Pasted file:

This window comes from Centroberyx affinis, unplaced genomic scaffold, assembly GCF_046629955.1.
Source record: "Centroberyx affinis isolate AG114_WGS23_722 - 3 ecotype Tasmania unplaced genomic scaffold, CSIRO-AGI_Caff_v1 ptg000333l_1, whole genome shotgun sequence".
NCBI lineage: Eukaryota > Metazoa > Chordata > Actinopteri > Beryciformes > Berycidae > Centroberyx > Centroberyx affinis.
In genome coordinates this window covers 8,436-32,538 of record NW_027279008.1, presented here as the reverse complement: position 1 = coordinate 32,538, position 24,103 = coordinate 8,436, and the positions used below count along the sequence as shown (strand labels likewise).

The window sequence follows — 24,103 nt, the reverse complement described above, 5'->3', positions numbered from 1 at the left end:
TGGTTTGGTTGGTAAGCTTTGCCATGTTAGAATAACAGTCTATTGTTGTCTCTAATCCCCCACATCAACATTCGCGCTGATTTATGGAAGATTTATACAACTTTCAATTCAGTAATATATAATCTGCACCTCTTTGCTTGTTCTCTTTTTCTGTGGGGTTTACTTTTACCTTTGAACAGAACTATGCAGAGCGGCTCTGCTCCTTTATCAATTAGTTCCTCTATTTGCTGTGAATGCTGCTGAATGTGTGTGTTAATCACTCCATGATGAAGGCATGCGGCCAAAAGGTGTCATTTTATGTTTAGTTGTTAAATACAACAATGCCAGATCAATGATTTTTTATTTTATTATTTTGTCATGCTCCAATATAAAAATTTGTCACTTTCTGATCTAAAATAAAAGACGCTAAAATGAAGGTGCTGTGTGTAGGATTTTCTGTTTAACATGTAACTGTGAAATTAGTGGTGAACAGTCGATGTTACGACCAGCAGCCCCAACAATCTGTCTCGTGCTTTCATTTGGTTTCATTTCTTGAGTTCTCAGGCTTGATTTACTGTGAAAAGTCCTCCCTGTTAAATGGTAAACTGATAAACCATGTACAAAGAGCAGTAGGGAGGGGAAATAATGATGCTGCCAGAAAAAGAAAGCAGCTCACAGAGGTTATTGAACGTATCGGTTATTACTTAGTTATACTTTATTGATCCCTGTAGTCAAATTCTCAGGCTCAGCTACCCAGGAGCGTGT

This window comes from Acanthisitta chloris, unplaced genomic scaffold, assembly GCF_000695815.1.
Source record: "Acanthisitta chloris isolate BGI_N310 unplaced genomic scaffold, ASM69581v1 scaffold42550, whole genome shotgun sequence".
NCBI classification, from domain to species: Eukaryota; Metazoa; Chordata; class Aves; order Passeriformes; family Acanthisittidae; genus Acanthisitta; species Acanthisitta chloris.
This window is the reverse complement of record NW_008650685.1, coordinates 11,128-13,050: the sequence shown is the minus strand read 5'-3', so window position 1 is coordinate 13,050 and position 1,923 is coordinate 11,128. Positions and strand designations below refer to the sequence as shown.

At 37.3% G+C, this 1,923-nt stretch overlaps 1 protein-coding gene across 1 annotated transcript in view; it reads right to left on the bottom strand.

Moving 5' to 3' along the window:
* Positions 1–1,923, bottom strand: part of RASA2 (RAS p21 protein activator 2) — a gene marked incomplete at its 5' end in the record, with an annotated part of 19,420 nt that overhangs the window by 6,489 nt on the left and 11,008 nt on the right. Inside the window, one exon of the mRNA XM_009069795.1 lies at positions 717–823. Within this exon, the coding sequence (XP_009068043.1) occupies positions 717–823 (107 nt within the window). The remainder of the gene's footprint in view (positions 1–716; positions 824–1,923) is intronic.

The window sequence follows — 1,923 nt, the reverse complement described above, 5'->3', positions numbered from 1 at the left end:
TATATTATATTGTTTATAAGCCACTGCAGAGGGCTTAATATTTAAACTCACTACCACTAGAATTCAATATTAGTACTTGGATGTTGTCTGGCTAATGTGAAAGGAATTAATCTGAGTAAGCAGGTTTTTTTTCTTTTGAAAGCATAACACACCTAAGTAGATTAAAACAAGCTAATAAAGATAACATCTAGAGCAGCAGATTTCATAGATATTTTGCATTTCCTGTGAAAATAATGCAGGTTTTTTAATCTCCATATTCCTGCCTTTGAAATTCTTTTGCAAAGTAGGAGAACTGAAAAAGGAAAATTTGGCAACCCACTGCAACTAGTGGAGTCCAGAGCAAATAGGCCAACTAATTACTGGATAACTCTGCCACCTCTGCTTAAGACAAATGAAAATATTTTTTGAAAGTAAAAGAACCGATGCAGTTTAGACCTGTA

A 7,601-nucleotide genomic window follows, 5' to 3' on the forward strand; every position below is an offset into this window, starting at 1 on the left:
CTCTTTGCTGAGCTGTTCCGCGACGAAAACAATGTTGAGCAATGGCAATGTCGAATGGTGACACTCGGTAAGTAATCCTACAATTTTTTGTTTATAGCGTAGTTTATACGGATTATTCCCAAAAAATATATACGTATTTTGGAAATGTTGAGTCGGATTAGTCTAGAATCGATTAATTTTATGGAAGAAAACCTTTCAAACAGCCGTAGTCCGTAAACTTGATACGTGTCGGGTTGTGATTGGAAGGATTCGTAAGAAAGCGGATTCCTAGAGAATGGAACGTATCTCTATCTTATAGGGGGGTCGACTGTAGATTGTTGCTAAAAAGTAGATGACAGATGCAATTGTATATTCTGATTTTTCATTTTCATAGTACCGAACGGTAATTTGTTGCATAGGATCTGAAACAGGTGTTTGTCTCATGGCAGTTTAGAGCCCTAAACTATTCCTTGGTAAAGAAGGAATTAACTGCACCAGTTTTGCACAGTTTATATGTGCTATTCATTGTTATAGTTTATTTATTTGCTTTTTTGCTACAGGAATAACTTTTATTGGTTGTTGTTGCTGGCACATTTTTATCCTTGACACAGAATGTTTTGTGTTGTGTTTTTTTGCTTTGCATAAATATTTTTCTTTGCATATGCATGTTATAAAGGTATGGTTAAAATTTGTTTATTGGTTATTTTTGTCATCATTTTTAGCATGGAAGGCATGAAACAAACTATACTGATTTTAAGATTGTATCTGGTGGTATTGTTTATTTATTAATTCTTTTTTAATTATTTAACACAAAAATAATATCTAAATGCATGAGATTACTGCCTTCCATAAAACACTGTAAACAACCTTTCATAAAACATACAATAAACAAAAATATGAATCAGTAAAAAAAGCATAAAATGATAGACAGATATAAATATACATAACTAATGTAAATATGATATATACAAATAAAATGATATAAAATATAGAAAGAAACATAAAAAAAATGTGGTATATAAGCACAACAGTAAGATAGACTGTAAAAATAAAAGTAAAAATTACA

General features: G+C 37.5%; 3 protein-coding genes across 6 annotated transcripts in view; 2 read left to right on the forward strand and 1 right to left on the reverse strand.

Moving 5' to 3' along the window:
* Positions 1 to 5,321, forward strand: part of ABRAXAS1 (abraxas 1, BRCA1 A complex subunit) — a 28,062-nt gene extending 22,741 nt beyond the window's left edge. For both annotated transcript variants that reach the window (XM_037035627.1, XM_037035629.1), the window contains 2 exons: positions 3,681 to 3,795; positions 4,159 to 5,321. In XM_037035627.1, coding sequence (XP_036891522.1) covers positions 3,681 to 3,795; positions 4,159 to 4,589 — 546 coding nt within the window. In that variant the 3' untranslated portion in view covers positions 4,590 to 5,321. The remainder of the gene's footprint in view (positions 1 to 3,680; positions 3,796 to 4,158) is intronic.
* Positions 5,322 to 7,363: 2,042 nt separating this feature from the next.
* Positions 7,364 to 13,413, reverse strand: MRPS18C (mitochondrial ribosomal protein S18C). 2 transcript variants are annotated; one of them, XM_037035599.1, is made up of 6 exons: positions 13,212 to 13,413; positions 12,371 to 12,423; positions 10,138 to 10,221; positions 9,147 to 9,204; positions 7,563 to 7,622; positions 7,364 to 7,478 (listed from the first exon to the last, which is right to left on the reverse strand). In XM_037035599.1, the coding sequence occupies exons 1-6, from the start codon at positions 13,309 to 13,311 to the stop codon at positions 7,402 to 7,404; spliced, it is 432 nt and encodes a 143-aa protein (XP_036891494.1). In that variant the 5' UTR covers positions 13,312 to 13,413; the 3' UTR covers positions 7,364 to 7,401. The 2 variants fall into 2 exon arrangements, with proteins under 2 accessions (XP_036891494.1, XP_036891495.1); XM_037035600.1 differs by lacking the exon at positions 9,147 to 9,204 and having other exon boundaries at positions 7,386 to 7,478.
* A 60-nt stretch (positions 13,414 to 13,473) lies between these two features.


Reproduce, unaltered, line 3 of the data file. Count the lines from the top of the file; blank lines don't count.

NCBI lineage: Eukaryota > Metazoa > Chordata > Actinopteri > Beryciformes > Berycidae > Centroberyx > Centroberyx affinis.